Author Topic: How to Salvage Furniture After Flooding  (Read 1721 times)


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How to Salvage Furniture After Flooding
| March 16, 2017, 03:50:59 PM
By: Abe Abbas

While flooding can happen for many different reasons, it can leave your home in a damaged state. However, it may still be possible to rescue your furniture. If flooding occurs as a result of a severe storm or hurricane, you may even get some warning ahead of time to secure your furniture to prevent any damage in the first place. However, we all know it is not always possible to do so.

Post flooding, before you do anything, make sure it is safe to re-enter your home and that you are dressed appropriately.

General Guidelines

It is best to survey and evaluate the damage as quickly as possible, as time is of the essence. Bring a camera along to photograph everything, because you will need to file a report for insurance.

When it is safe to do so, inspect your furniture and separate what is salvageable from what cannot be saved. Be aware that water damage may not be restricted to furniture that has been sitting in water. Excessive moisture in the atmosphere can also cause damage.

To determine whether a piece of furniture is worth saving you have to look at the extent of the damage. Take into account the cost of the item in relation to the cost of restoration. Finally, you have to also take into account its sentimental value to you. You may want to keep and repair a family heirloom despite the damage.

Set aside furniture that is beyond repair for evaluation for insurance claims. Upholstered furniture that has been sitting in water for too long may be hard to salvage as water can encourage the growth of bacteria, mold and mildew, all of which can have a long term bad effect on your health. Wood furniture that has become warped may also be difficult to save.

Move furniture to a dry area to facilitate drying. If it is too heavy to move, place aluminum foil or wood blocks under the legs to keep it away from a damp carpet.

Upholstered Furniture

If there was only slight flooding and the furniture did not sit in water for too long, begin by separating upholstery fabrics and other colored items to prevent or stop any chance of color bleeding. It should be dried completely to prevent mold and mildew from forming which happens if it is more than 20% wet.

Unfortunately, by its very nature, it is easy for upholstered furniture to absorb contaminants from flood waters. Again, before investing a lot of money in it get a cost estimate to evaluate if it is worth saving. Usually, flood-soaked upholstered furniture should be thrown away unless it is an antique or very valuable.

If you do decide to keep your upholstered furniture owing to its high worth, it is best to have it cleaned only by a professional. The cleaning may involve stripping it down to its frame.

Springs and webbing may have to be replaced depending on the extent of water damage.


Mattresses present the same problem as upholstered furniture. However, if the mattress was exposed to water for only a short time, and if the water was clean it may be salvaged. You can do so by cleaning the surface and putting the mattress out in the sun. Keep the wet side up to dry as much and as quickly as possible.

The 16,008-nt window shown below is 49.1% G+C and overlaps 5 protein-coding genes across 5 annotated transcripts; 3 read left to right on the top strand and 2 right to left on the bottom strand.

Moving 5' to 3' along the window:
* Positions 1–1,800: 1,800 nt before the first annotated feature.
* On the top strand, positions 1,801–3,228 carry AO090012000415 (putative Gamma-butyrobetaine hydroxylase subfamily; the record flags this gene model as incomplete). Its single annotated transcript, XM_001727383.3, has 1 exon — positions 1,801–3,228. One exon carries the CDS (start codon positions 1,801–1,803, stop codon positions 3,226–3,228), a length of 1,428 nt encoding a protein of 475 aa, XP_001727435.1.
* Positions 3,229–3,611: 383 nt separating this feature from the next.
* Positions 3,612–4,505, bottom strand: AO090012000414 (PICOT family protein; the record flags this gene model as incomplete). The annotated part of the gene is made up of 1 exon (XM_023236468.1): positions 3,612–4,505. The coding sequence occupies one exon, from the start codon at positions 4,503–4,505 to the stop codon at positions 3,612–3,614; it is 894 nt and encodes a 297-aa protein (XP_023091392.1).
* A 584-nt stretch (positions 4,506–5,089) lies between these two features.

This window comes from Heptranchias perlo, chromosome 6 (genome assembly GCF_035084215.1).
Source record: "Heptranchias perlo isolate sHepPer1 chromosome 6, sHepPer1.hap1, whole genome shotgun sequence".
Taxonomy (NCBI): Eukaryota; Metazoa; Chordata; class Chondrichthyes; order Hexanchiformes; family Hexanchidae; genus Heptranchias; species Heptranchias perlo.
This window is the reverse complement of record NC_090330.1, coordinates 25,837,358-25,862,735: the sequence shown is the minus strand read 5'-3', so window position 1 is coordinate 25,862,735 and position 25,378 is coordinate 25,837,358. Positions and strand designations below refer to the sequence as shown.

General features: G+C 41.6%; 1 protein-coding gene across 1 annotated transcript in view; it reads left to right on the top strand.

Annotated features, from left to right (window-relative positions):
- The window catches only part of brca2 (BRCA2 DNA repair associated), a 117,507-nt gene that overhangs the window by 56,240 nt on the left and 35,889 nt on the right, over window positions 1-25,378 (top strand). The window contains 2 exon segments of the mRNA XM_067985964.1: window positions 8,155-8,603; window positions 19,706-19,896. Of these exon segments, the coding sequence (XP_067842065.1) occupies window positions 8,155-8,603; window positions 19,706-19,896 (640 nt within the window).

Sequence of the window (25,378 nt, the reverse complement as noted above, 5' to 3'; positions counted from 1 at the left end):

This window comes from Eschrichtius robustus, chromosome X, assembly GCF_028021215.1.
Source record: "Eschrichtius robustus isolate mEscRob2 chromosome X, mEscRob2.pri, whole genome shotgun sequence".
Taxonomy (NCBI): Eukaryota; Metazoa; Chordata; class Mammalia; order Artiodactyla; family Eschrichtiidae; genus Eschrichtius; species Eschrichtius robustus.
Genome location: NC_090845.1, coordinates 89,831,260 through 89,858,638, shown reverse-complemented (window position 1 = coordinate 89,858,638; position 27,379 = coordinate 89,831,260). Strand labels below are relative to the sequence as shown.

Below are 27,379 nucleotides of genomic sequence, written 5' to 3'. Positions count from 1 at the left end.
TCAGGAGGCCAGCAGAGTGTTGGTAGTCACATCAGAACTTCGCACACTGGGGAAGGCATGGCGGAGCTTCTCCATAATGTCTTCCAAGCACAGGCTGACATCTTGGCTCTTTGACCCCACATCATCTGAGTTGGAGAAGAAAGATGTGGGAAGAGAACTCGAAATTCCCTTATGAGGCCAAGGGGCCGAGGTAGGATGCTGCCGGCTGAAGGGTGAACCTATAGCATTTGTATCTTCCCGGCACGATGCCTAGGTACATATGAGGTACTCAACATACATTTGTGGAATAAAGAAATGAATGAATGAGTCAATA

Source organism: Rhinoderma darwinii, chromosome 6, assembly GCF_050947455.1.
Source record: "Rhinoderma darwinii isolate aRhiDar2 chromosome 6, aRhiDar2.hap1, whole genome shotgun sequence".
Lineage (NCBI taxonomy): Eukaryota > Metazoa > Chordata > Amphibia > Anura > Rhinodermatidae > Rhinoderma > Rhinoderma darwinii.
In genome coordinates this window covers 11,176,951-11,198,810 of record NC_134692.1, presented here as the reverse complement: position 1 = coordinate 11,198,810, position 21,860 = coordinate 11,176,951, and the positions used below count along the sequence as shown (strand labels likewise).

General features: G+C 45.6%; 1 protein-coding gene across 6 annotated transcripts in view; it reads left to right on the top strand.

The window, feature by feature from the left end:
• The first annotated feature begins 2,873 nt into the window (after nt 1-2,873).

Blocks that keep a mattress suspended above the ground will help facilitate drying. A fan can also help speed up the drying process. Any musty odor is an indication of mildew and you will then need a professional to sanitize it properly. If the odor still persists the mattress should be discarded.

If unfortunately, your mattress or boxspring has been submerged or sat in water for a long time, there is no option but to replace it. Mold will grow, and the mattress might have absorbed contaminants that might be hazardous to your health.

Wood Furniture

Wood furniture may fare better, especially if it hasn't been sitting in water for too long. It is possible to restore solid wood furniture unless it has suffered severe damage.

It will need to be cleaned and dried at the very least. If it has been exposed to water for a long period, joints or veneers may have to be re-glued.

The first step is to clean and dry it so that you may be better able to assess the damage. Moisture in wood furniture can also encourage fungus and mold growth so drying it is crucial. Remove excess moisture by blotting or wiping wood furniture for furniture that is not submerged and was only lightly damaged.

White mildew spots may be cleaned with turpentine or a mixture of equal parts household ammonia and water. Wipe dry at once. Cream wood restorers with lanolin will help restore wood furniture. Lightly damaged veneers can be glued back on.

For heavily damaged wood furniture that was exposed to water for a longer time, expedite drying by removing all parts that are easy to take apart including back panels, drawers, and doors. Do not try to force them if they are sticking. You can take them apart later when the furniture has dried somewhat and the wood has begun shrinking back.

Hose off the mud and dirt and dry in a ventilated place away from the sun. Drying out in the sun may cause warping. Drying out time may run into several weeks or months. Only when the furniture is completely dry can you begin to repair and refinish.

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